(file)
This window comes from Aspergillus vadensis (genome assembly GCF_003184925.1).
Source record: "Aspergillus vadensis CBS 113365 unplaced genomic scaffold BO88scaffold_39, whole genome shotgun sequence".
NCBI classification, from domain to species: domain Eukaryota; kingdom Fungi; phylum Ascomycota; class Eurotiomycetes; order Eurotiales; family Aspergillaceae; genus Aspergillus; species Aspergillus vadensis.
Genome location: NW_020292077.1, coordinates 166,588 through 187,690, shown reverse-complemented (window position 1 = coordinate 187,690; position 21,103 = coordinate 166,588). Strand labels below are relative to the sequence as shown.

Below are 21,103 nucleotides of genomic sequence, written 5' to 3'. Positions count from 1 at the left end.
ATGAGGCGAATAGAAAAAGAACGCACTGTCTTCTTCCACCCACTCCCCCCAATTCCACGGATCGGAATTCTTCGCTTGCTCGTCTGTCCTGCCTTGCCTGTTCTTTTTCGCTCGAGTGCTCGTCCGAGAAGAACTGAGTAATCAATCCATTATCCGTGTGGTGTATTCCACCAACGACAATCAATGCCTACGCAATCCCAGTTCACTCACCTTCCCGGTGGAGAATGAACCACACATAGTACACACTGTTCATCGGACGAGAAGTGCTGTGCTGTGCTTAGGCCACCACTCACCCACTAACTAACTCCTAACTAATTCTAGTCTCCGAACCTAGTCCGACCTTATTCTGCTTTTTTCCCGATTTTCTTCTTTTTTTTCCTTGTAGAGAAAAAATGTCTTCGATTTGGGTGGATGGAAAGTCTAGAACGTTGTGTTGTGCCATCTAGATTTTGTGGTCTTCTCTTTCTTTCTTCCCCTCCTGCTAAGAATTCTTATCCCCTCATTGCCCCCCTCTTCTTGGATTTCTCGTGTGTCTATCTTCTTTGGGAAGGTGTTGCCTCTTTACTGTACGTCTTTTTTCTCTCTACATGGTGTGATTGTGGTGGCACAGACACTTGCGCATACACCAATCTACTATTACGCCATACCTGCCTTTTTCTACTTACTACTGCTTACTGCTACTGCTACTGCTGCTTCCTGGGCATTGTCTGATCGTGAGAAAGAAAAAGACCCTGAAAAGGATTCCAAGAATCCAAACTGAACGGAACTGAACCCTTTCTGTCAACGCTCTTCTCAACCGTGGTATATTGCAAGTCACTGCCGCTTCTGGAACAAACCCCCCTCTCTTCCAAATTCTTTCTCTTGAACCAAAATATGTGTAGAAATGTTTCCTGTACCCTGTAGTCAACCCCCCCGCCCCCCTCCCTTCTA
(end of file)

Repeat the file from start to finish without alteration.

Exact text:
This window comes from Aspergillus vadensis (genome assembly GCF_003184925.1).
Source record: "Aspergillus vadensis CBS 113365 unplaced genomic scaffold BO88scaffold_39, whole genome shotgun sequence".
NCBI classification, from domain to species: domain Eukaryota; kingdom Fungi; phylum Ascomycota; class Eurotiomycetes; order Eurotiales; family Aspergillaceae; genus Aspergillus; species Aspergillus vadensis.
Genome location: NW_020292077.1, coordinates 166,588 through 187,690, shown reverse-complemented (window position 1 = coordinate 187,690; position 21,103 = coordinate 166,588). Strand labels below are relative to the sequence as shown.

Below are 21,103 nucleotides of genomic sequence, written 5' to 3'. Positions count from 1 at the left end.
ATGAGGCGAATAGAAAAAGAACGCACTGTCTTCTTCCACCCACTCCCCCCAATTCCACGGATCGGAATTCTTCGCTTGCTCGTCTGTCCTGCCTTGCCTGTTCTTTTTCGCTCGAGTGCTCGTCCGAGAAGAACTGAGTAATCAATCCATTATCCGTGTGGTGTATTCCACCAACGACAATCAATGCCTACGCAATCCCAGTTCACTCACCTTCCCGGTGGAGAATGAACCACACATAGTACACACTGTTCATCGGACGAGAAGTGCTGTGCTGTGCTTAGGCCACCACTCACCCACTAACTAACTCCTAACTAATTCTAGTCTCCGAACCTAGTCCGACCTTATTCTGCTTTTTTCCCGATTTTCTTCTTTTTTTTCCTTGTAGAGAAAAAATGTCTTCGATTTGGGTGGATGGAAAGTCTAGAACGTTGTGTTGTGCCATCTAGATTTTGTGGTCTTCTCTTTCTTTCTTCCCCTCCTGCTAAGAATTCTTATCCCCTCATTGCCCCCCTCTTCTTGGATTTCTCGTGTGTCTATCTTCTTTGGGAAGGTGTTGCCTCTTTACTGTACGTCTTTTTTCTCTCTACATGGTGTGATTGTGGTGGCACAGACACTTGCGCATACACCAATCTACTATTACGCCATACCTGCCTTTTTCTACTTACTACTGCTTACTGCTACTGCTACTGCTGCTTCCTGGGCATTGTCTGATCGTGAGAAAGAAAAAGACCCTGAAAAGGATTCCAAGAATCCAAACTGAACGGAACTGAACCCTTTCTGTCAACGCTCTTCTCAACCGTGGTATATTGCAAGTCACTGCCGCTTCTGGAACAAACCCCCCTCTCTTCCAAATTCTTTCTCTTGAACCAAAATATGTGTAGAAATGTTTCCTGTACCCTGTAGTCAACCCCCCCGCCCCCCTCCCTTCTA